By now The Simpsons is among the most predictable institutions in America. Not in the sense that the show is boring or unsurprising—though many will argue that it is—but predictable in that, after two decades, it's still on the air every with new episodes Sunday night at eight o'clock. Like baseball or The Ramones, The Simpsons has come to be synonymous with America.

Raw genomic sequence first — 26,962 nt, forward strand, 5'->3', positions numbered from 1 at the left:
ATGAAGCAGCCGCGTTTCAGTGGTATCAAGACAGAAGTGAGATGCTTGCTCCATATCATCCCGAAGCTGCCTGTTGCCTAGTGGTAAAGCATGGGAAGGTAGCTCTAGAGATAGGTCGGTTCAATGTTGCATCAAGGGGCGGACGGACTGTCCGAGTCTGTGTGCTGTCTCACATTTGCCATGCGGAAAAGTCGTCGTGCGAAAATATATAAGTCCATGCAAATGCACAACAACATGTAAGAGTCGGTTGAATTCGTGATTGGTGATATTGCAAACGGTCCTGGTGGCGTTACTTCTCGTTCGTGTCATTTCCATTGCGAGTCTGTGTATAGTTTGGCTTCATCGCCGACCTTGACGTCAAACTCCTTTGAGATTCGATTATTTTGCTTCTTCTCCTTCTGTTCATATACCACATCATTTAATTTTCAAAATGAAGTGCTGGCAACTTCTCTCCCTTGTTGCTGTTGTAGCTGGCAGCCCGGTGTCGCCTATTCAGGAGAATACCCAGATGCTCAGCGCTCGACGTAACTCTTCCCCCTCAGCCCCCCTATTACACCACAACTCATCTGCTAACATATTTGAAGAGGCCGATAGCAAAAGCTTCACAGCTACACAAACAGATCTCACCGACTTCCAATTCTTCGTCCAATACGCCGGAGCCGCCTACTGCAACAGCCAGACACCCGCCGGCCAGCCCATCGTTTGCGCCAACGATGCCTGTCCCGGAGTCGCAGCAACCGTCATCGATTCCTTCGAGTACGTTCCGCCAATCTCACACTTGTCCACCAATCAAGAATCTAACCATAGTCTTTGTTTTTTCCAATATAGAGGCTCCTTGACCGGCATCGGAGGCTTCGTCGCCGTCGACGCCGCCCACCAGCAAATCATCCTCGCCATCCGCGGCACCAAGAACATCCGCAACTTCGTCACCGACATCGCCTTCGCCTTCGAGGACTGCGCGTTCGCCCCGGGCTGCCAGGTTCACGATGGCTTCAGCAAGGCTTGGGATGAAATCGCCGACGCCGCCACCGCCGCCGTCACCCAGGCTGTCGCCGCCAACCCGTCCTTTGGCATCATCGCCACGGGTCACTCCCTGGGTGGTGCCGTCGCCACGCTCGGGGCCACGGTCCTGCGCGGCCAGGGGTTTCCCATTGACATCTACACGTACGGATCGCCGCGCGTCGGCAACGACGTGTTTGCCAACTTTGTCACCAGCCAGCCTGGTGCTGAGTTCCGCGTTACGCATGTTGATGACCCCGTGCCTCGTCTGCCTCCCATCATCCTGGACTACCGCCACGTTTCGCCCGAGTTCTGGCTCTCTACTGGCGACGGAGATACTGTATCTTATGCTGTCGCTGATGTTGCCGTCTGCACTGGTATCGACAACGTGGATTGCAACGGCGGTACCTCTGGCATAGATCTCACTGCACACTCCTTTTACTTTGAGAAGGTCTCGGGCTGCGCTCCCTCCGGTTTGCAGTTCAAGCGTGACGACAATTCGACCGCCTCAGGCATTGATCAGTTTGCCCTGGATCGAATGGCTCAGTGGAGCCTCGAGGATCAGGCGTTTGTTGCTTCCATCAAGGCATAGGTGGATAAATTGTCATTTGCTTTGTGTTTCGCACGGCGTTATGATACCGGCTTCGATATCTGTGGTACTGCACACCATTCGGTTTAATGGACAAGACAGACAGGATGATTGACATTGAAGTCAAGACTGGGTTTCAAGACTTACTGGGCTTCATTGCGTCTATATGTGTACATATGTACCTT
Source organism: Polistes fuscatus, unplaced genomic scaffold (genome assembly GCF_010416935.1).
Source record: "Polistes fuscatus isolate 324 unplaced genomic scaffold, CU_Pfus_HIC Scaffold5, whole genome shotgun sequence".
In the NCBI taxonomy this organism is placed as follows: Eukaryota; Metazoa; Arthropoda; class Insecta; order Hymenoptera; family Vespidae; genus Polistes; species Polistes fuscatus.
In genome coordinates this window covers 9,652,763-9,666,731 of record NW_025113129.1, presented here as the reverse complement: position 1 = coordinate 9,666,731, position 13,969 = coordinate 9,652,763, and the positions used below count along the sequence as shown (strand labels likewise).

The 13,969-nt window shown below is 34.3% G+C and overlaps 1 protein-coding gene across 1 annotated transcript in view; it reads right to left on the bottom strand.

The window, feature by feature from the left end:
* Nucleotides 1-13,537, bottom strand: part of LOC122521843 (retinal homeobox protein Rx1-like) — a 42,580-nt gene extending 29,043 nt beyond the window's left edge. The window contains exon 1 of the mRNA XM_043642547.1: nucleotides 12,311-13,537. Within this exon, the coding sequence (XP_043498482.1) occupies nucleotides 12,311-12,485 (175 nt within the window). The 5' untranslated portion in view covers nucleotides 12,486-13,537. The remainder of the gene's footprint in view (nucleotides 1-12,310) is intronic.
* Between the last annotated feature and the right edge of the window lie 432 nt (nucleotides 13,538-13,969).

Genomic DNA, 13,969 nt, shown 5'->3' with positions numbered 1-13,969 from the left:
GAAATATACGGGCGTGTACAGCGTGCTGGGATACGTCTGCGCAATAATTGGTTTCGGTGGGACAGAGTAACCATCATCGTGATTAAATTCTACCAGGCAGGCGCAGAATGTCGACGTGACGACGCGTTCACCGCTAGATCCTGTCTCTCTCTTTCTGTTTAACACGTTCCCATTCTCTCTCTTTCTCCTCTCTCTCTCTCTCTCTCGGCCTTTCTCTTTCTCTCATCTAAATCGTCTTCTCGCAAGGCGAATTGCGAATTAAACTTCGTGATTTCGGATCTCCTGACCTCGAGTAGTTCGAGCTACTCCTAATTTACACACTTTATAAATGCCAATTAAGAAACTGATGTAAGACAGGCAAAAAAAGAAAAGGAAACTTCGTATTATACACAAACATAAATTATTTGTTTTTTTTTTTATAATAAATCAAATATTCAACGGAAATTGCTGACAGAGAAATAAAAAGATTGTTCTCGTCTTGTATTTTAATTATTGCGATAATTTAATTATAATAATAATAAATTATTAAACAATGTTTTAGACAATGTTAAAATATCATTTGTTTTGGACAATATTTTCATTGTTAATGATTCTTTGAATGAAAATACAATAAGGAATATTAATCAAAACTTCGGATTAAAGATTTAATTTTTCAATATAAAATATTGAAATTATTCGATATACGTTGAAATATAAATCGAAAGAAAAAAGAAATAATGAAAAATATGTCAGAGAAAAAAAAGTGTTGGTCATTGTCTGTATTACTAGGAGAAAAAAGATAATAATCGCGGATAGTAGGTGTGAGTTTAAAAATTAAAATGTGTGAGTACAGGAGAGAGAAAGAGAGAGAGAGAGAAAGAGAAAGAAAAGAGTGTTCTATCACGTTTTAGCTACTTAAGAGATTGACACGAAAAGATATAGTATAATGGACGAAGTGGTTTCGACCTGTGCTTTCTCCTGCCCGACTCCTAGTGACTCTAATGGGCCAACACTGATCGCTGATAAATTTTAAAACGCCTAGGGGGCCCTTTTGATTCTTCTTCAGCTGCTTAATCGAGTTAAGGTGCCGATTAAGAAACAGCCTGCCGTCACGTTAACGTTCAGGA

That wasn't always the case, obviously, and when the series began it's success was anything but assured. That hectic period is at the heart of The Simpsons: An Unauthorized, Uncensored History, a 300-plus page oral history that began two years ago as a Vanity Fair piece. Drawing from extensive interviews with cast members, current and former writers (including Conan O'Brien, Wallace Wolodarsky, George Meyer, and others) and loveable Aussie billionaire Rupert Murdoch, the book was also done without the participation of principals such as Matt Groening, James L. Brooks, and Sam Simon, forcing Ortved to rely on outside sources (primarily quotes from print and broadcast interviews) and the word of the dozens of others interviewed for the project.